A clump of dried mud fell from Kyle’s boot as he put his leg on top of the chain-link fence and hoisted himself into the backyard. No one had seen him as far as he could tell, thank fucking God.
The clouds were coming in thick and fast. Ten years he’d spent under that bridge and he swore if he had to endure one more storm there it would kill him.
After weeks of searching he’d found one home with an unlocked basement. It belonged to an elderly woman with a grey perm he’d spotted driving a Lincoln Town Car with a handicap placard. He’d scoped her place for days and the lights in the basement never went on.
He held his breath as he tried the knob. It could have been a fluke the time he tried it. She could have come to her senses and turned the lock, even set a deadbolt. She could have had a son that came over and noticed it was unlocked. Thankfully, neither occurred.
The smell of mold and mothballs engrossed him like a blanket. Despite the remaining daylight penetrating the basement windows, he needed his flashlight to see his way around. The last thing he wanted was to knock something over and alert the woman to his presence.
She must have been married at one point. Either that or she was a real outdoors kind of lady. The place was filled with tents and fishing poles, a deflated raft, even a kayak.
There was a dark spot under the stairs perfect for his sleeping bag. If she came down, it was possible he could hide there, be real quiet, and she might not even notice him.
He drank Wild Turkey and thought about taking off the next morning with one of the tents. When he grew tired, he nestled his head against the cinder block wall and fell asleep with the sound of rain against the window soothing him.
Hours later he woke to a car door slamming. Someone pounded their way up the front steps and hammered the front door. Kyle went to the window. The sight of a cop car on the street made everything hurt.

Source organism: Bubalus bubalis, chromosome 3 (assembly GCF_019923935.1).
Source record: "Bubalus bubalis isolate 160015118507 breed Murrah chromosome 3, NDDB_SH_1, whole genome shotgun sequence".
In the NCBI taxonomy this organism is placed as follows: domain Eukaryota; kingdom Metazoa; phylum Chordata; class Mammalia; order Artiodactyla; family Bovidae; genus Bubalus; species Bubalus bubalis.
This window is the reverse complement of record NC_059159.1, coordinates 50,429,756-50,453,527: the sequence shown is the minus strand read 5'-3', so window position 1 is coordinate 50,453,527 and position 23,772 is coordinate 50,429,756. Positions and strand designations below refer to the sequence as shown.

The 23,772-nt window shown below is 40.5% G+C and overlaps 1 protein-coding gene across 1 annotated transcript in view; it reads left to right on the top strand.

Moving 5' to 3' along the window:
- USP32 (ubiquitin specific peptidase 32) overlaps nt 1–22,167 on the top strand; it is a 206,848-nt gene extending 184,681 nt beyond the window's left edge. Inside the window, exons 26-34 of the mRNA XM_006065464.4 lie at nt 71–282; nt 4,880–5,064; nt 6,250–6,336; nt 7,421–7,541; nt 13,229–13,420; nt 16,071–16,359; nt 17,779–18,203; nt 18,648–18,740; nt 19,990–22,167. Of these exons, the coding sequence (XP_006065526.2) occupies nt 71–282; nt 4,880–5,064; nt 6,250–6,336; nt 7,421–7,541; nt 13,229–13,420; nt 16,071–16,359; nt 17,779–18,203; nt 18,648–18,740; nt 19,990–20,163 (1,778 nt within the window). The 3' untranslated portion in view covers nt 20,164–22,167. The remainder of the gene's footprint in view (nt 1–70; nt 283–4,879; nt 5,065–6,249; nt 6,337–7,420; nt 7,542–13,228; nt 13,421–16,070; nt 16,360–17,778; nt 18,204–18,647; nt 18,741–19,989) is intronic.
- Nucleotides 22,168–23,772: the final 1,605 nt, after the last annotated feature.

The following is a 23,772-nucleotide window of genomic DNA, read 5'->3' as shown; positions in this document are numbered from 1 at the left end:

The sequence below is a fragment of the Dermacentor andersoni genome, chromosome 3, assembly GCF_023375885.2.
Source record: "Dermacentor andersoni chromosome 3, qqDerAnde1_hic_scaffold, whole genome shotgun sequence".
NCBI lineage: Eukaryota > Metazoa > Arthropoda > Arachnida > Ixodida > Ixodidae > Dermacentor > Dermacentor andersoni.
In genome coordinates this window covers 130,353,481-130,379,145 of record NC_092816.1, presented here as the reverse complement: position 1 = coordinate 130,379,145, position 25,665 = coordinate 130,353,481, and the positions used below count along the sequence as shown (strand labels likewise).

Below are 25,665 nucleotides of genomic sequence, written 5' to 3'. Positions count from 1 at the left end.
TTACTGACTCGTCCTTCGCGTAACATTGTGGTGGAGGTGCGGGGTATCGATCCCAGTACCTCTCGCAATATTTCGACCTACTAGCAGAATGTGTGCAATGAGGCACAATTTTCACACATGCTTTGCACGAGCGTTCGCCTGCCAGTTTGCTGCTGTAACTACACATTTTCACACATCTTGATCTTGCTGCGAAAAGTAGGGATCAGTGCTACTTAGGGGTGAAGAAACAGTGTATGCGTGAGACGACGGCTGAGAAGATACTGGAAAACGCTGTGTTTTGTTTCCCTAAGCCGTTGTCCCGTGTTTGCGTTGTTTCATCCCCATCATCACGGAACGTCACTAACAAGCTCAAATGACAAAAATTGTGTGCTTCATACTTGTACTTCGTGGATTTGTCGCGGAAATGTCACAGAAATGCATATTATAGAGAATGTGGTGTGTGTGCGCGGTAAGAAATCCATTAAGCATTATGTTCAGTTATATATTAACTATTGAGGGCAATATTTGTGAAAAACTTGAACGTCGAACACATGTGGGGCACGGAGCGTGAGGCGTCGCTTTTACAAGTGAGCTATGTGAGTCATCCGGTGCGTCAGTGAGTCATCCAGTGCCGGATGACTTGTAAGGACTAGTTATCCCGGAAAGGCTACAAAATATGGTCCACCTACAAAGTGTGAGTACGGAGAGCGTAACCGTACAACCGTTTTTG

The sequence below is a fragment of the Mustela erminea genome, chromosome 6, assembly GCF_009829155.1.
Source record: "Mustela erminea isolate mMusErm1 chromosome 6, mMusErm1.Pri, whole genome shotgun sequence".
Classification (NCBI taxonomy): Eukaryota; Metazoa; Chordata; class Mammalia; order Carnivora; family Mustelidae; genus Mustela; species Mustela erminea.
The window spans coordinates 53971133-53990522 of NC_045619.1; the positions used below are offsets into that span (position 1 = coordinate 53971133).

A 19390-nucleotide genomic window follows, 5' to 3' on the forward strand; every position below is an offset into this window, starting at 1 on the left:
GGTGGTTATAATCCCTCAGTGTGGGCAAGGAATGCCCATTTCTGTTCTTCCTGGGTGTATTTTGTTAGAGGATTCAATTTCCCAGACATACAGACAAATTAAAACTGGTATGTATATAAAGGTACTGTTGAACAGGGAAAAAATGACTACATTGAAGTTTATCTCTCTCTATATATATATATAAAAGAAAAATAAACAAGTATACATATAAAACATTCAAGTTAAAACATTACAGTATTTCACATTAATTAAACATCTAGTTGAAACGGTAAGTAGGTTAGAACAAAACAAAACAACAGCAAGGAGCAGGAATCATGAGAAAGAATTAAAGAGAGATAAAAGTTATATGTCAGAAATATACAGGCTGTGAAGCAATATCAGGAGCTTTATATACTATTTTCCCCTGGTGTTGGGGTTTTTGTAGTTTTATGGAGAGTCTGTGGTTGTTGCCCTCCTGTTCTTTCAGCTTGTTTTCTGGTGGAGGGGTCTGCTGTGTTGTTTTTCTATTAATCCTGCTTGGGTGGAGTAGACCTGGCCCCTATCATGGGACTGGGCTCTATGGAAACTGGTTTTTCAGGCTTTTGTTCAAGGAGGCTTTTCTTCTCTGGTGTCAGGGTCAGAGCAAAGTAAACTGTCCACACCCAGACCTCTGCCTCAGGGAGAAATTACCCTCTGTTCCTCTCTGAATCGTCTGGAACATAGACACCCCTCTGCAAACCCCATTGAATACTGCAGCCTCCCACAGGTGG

“I come back to my fucking house to eat my goddam lunch,” a man said above him.
The woman was stuttering. “Well, I see, but, well, I can tell that you’re angry, but I don’t like the thought of my tax dollars going to waste.”
Footsteps came inside, above Kyle’s head. “How am I wasting tax dollars, you nosey old bitch?!”
Kyle rolled his sleeping bag and capped his whiskey. Grabbing a tent would make too much noise.
“You are sitting in that house instead of patrolling, I know it.”
Something crashed to the floor, a lamp maybe. “You know the trouble I have now because you don’t mind your business?!”
Kyle heard the punches and the screams.
“Please. I won’t call again.”
A minute of crazy and the car was gone. Kyle left the basement making as little sound as possible, hopped over the fence just like he had the day before. It would have done him a hell of a lot of good if he had been able to grab a tent, he thought, but no way was it worth the risk.
A month later and it was painful how cold it was under the bridge. Freezing rain reddened and numbed Kyle’s face. He’d start losing fingers if life stayed this way, but he couldn’t risk another night in some old person’s basement. His first try came too close; those sounds from above gave him nightmares still, that old lady taking a beating like that.
Most of the newspapers he rolled into his clothes and his sleeping bag for insulation he didn’t bother to look at, let alone read. It was by some odd twist of fate that his eyes happened upon a curious headline: “Eighty-Year-Old Woman Found Beaten to Death Inside Home.”
That night he kept his face from the wind as much as he could and experienced another nightmare.